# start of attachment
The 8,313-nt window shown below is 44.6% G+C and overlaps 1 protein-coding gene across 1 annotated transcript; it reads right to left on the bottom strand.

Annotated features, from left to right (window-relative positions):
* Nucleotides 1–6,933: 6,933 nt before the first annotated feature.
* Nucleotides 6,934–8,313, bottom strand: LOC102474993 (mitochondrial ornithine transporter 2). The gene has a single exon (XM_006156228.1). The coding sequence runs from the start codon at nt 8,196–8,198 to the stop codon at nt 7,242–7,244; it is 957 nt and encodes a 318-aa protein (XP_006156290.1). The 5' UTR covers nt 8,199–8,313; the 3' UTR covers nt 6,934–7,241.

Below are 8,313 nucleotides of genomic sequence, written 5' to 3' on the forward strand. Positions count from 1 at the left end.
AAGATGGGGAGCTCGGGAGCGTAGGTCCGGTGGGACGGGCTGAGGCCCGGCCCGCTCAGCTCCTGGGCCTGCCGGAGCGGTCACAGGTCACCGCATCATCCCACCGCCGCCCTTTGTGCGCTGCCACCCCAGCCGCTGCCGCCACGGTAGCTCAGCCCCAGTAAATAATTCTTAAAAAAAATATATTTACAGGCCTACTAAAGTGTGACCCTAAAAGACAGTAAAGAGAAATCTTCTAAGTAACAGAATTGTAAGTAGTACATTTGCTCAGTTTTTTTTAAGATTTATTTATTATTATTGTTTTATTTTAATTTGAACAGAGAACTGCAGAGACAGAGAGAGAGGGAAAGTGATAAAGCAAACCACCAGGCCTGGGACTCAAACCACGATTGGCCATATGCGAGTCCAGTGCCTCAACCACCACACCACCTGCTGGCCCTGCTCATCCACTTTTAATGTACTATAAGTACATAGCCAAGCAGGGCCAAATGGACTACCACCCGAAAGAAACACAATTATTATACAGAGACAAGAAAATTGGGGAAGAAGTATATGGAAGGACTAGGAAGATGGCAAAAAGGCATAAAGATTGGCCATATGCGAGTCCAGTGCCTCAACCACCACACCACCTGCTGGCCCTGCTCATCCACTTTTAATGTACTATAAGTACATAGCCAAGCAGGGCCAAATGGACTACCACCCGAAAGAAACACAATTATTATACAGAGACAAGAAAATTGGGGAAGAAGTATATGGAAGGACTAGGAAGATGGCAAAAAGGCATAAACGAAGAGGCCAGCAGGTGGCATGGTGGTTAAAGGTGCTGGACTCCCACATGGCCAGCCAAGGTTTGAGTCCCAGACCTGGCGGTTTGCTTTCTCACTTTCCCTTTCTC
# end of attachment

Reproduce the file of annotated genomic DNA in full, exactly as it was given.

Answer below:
The 8,313-nt window shown below is 44.6% G+C and overlaps 1 protein-coding gene across 1 annotated transcript; it reads right to left on the bottom strand.

Annotated features, from left to right (window-relative positions):
* Nucleotides 1–6,933: 6,933 nt before the first annotated feature.
* Nucleotides 6,934–8,313, bottom strand: LOC102474993 (mitochondrial ornithine transporter 2). The gene has a single exon (XM_006156228.1). The coding sequence runs from the start codon at nt 8,196–8,198 to the stop codon at nt 7,242–7,244; it is 957 nt and encodes a 318-aa protein (XP_006156290.1). The 5' UTR covers nt 8,199–8,313; the 3' UTR covers nt 6,934–7,241.

Below are 8,313 nucleotides of genomic sequence, written 5' to 3' on the forward strand. Positions count from 1 at the left end.
AAGATGGGGAGCTCGGGAGCGTAGGTCCGGTGGGACGGGCTGAGGCCCGGCCCGCTCAGCTCCTGGGCCTGCCGGAGCGGTCACAGGTCACCGCATCATCCCACCGCCGCCCTTTGTGCGCTGCCACCCCAGCCGCTGCCGCCACGGTAGCTCAGCCCCAGTAAATAATTCTTAAAAAAAATATATTTACAGGCCTACTAAAGTGTGACCCTAAAAGACAGTAAAGAGAAATCTTCTAAGTAACAGAATTGTAAGTAGTACATTTGCTCAGTTTTTTTTAAGATTTATTTATTATTATTGTTTTATTTTAATTTGAACAGAGAACTGCAGAGACAGAGAGAGAGGGAAAGTGATAAAGCAAACCACCAGGCCTGGGACTCAAACCACGATTGGCCATATGCGAGTCCAGTGCCTCAACCACCACACCACCTGCTGGCCCTGCTCATCCACTTTTAATGTACTATAAGTACATAGCCAAGCAGGGCCAAATGGACTACCACCCGAAAGAAACACAATTATTATACAGAGACAAGAAAATTGGGGAAGAAGTATATGGAAGGACTAGGAAGATGGCAAAAAGGCATAAAGATTGGCCATATGCGAGTCCAGTGCCTCAACCACCACACCACCTGCTGGCCCTGCTCATCCACTTTTAATGTACTATAAGTACATAGCCAAGCAGGGCCAAATGGACTACCACCCGAAAGAAACACAATTATTATACAGAGACAAGAAAATTGGGGAAGAAGTATATGGAAGGACTAGGAAGATGGCAAAAAGGCATAAACGAAGAGGCCAGCAGGTGGCATGGTGGTTAAAGGTGCTGGACTCCCACATGGCCAGCCAAGGTTTGAGTCCCAGACCTGGCGGTTTGCTTTCTCACTTTCCCTTTCTC